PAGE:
Digital Sandbox KC’s latest quartet of funded companies will help Kansas City build a better, more inclusive startup ecosystem, said Jill Meyer.
“We’ve always been keenly aware of the inequities in the tech ecosystem, especially for entrepreneurs of color,” said Meyer, who leads Digital Sandbox and is senior director of the Technology Ventures Studio at the UMKC Innovation Center. “Digital Sandbox KC has a strategic role to play, not only in advancing early-stage ideas but also in helping improve access to resources, experts and funding for entrepreneurs who have been traditionally and historically under-represented in the tech space.”
Founders included in the new round of funding include some of Kansas City’s emerging startup stars, as well as a serial entrepreneur with a specialty in autism-focused innovation. Specific funding amounts for each company were not immediately disclosed, though startups can each request up to $20,000.
“This funding will allow us to create a beacon of light to other entrepreneurs in the future,” said Juaquan Herron, a comic book entrepreneur who is among the funding recipients and who has been gaining momentum with 2923 Comics since debuting two years ago on the startup scene.
The Digital Sandbox proof-of-concept program works to move early-stage entrepreneurs from concept to commercialization. Since 2013, it has provided project development funding for 133 area startups, which has spurred more than $90 million in follow-on funding.
Newly-funded startups in the program include:
- MatchRite Care, Kansas City, Missouri (Christopher Jones) — MatchRite Care delivers personal health records to patients in a simple and clean format. Customers can access, store and manage their medical records from multiple providers, all in one software platform. Additionally, MatchRite’s patient-facing platform will allow future health care technologies to connect with patients and achieve true interoperability. (Click here to learn more about MatchRite Care.)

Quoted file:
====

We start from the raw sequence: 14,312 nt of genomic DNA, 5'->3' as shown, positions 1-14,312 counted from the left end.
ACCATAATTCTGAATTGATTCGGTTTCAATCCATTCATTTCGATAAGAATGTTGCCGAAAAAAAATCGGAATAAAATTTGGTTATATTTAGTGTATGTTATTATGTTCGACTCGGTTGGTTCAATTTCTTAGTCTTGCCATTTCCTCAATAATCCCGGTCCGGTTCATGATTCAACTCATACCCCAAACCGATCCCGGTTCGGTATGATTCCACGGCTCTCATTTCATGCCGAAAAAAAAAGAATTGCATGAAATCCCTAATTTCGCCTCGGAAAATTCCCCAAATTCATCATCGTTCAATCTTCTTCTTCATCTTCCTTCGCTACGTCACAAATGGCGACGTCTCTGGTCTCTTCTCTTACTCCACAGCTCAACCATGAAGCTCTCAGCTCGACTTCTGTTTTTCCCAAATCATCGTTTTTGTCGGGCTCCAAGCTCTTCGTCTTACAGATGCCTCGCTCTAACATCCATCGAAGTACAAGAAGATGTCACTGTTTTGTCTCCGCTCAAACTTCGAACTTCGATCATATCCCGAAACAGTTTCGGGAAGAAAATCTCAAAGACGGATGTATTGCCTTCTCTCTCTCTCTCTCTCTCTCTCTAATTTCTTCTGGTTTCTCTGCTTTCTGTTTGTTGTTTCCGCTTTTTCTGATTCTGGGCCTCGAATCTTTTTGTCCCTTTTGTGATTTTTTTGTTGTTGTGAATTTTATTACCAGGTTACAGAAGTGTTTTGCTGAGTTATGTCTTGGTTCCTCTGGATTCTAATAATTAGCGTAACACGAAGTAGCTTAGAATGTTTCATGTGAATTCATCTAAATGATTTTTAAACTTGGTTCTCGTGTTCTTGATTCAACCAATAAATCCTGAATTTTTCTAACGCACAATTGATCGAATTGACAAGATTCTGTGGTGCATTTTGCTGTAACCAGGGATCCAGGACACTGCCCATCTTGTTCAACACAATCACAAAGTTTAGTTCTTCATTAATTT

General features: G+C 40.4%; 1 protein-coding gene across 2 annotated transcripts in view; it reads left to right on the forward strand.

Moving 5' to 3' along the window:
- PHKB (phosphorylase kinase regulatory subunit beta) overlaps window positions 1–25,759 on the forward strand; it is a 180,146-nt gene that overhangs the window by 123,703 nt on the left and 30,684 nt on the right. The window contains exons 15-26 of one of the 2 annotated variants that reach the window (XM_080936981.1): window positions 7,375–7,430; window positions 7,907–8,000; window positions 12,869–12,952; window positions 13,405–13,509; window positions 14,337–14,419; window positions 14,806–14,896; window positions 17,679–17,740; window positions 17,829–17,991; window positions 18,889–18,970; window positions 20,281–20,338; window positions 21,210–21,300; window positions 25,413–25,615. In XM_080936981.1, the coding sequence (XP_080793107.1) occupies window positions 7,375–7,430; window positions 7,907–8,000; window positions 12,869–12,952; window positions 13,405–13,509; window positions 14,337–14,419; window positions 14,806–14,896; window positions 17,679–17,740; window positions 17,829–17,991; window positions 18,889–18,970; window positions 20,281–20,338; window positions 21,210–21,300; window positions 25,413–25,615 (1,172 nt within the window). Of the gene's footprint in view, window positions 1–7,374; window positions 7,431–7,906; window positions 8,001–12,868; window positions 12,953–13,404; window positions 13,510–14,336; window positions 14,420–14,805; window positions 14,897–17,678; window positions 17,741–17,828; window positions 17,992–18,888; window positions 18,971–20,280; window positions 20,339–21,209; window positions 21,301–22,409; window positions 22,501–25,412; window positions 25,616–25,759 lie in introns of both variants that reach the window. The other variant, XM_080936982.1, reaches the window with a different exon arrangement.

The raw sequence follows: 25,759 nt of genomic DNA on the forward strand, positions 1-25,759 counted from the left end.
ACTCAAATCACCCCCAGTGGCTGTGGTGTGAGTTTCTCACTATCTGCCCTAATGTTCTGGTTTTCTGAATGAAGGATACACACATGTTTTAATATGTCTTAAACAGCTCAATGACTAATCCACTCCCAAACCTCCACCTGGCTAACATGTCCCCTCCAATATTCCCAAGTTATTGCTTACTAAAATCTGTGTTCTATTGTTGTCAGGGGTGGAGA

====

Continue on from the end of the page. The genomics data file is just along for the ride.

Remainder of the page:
- PANDA Healthcare Technologies, Kansas City, Missouri (Jeff Blackwood) — PANDA Healthcare Technologies is the world’s first tool for an objective, biometric measure of the presence of autism in children as young as 12 to 18 months. With PANDA, universal screening for autism can finally become a reality and ensure that more children get the therapy care they need early in life. (Click here to learn more about one of Blackwood’s previous ventures.)
- Team Cura, Overland Park (Rob Hughey and Karen Hughey) — Team Cura’s Skills Beyond Drills online training helps high-achieving high school and college athletes broaden their performance training to include character-driven interpersonal skills. Student athletes benefit from attaining their competitive advantage on and off the field.
- The Vendors Assistant, Kansas City, Missouri (Juaquan Herron and Rodney McDuffie II) — Started by the founders of 2923 Comics, The Vendors Assistant is a tech application that helps everyday entrepreneurs turn their passion into a strategic business and allows small non-enterprise businesses to locate and book vending opportunities, secure travel accommodations and track expenses so they can strategically sell at events. (Click here to read more about Herron’s efforts with 2923 Comics and “The Scarlet Knight” saga.)
“With the Digital Sandbox KC funding, MatchRite Care will be able to finish development on our health care software and move quickly to our pilot phase,” said Jones, whose MatchRite Care garnered headlines as a competitor in the 2019 Pure Pitch Rally and OHUB.KC accelerator. “Because we are in the ‘new normal’ of the COVID-19 era, it is a necessity for patients to have immediate access to their health records.”
Click here to learn more about MatchRite Care’s inspiration: a medical delay that might have cost the life of Jones’ 5-year-old son.
Mid-pandemic is no time to give up on young startups and entrepreneurs, Meyer emphasized.
“Even as entrepreneurs are navigating a lot of obstacles right now, we want to continue to provide vital early-stage project funding to help local companies thrive,” she said.
This story is possible thanks to support from the Ewing Marion Kauffman Foundation, a private, nonpartisan foundation that works together with communities in education and entrepreneurship to create uncommon solutions and empower people to shape their futures and be successful.